After being cleared by the U.S. Justice Department, Ticketmaster merged with Live Nation to form Live Nation Entertainment in 2010. There were several conditions Live Nation Entertainment had to agree to follow to complete the merger, such as the sale of a subsidiary and that they could not retaliate against venues that sought out other ticketing companies. This merger is where Live Nation Entertainment began to tighten its already impressive grip on the ticketing industry worldwide.
See, Live Nation was a venue operator and owned a lot of popular venues in the United States. Now that Live Nation and Ticketmaster had merged, they controlled the tickets sold at venues as well as the venues themselves. This meant if an artist wanted to have a concert at a Live Nation venue, they had to agree to sell their tickets on Ticketmaster, where they could set whatever price they wanted.
Bruce Springsteen called how horrible it would be for the consumer after the merger stating, “the one thing that would make the current ticket situation even worse for the fan than it is now would be Ticketmaster and Live Nation coming up with a single system, thereby returning us to a near monopoly situation in music ticketing.”
Accusations that Live Nation Entertainment and Ticketmaster are a Monopoly
With such a tight group on tickets and venues, it should come as no surprise that Live Nation Entertainment and Ticketmaster have been accused of being a monopoly and have been involved in numerous lawsuits or scandals over the years. The most recent scandal you are probably aware of is the disaster that was Taylor Swift’s Eras Tour.
On November 15, 2022, pre-sales began for Swift’s new tour but quickly turned into a disaster as the site crashed and was unable to handle the hundreds of thousands of people attempting to purchase tickets. When people were able to connect, they were faced with tickets costing anywhere from $500 to an insane $22,000.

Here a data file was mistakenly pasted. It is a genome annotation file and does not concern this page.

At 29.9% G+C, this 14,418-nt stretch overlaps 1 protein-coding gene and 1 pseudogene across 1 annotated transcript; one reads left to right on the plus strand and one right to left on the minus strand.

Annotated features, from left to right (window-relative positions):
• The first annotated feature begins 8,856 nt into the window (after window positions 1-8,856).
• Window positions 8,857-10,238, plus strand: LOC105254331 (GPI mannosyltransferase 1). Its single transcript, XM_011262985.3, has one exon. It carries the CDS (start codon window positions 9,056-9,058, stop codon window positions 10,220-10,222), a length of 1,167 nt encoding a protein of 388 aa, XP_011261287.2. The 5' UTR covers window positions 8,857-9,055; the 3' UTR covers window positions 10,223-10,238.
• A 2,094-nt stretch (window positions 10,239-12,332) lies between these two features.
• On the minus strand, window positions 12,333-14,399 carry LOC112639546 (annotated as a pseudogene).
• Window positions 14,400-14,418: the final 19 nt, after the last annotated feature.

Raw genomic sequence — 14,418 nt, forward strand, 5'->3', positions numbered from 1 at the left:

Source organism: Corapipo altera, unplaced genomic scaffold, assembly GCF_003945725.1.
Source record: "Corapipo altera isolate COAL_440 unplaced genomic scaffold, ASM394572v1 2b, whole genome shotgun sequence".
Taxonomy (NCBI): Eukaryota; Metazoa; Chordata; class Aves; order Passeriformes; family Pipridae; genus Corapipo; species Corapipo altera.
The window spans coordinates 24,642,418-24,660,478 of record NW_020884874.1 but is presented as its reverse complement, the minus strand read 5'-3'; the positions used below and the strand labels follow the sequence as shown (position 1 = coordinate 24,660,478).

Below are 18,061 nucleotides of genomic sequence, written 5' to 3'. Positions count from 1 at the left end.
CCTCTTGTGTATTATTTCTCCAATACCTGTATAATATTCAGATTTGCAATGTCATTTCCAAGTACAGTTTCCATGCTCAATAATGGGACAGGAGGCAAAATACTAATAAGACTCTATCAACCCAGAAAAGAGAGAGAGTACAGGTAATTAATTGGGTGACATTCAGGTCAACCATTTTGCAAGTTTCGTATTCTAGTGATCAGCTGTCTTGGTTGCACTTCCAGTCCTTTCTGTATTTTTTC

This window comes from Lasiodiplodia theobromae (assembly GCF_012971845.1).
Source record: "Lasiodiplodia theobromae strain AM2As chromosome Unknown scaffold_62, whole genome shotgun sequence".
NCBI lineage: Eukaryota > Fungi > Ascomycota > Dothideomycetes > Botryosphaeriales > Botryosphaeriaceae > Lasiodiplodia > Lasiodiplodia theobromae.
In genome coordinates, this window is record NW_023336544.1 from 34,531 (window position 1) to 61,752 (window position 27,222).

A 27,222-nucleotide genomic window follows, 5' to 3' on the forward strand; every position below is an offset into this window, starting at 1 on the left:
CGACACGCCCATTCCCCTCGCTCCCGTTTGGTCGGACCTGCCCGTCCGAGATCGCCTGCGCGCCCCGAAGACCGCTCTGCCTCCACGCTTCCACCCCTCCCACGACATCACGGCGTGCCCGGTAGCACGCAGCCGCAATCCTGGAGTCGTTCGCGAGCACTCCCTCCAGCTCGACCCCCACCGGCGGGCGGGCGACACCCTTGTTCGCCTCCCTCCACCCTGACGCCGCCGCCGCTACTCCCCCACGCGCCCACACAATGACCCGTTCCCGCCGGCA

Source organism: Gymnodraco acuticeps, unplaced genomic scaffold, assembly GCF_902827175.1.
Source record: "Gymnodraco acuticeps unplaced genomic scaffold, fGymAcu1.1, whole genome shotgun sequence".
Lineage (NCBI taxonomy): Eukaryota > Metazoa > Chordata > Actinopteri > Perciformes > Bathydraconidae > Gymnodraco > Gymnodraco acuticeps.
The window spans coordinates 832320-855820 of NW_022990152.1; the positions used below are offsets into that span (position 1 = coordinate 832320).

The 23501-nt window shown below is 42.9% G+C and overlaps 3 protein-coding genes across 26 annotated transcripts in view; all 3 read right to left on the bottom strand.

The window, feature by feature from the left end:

The internet immediately blew up over the fiasco, and people began calling for Ticketmaster to be boycotted. Members of Congress began petitioning the Federal Trade Commission to enforce antitrust laws and to revisit the 2010 merger of Live Nation and Ticketmaster. The outspoken Congresswoman Alexandria Ocasio-Cortez even directly called Ticketmaster a monopoly and asked for it to be broken up.
A lawsuit was even soon filed by fans who felt that Ticketmaster and Live Nation had committed fraud and price-fixing. Ticketmaster could face millions in penalties if they are found guilty. Unfortunately, millions are a drop in the bucket compared to the money they make every year operating their monopoly. In order for there to be real consequences and proper reparations for consumers, Ticketmaster and Live Nation need to be broken up.
Ticketmaster, like most corporations, has never seriously considered the interests of the consumer and has continually proven decade after decade that they only care about squeezing as much money from ticket sales as they possibly can. Their merger with Live Nation is perhaps the greatest example of a monopoly we have at the moment.
Thanks to Taylor Swift, we may one day soon see Ticketmaster broken up and a return to some normalcy when it comes to ticket prices and venues. The day when you can purchase a ticket and not have 20-50% tacked on in fees at checkout will surely be a glorious one for fans around the world.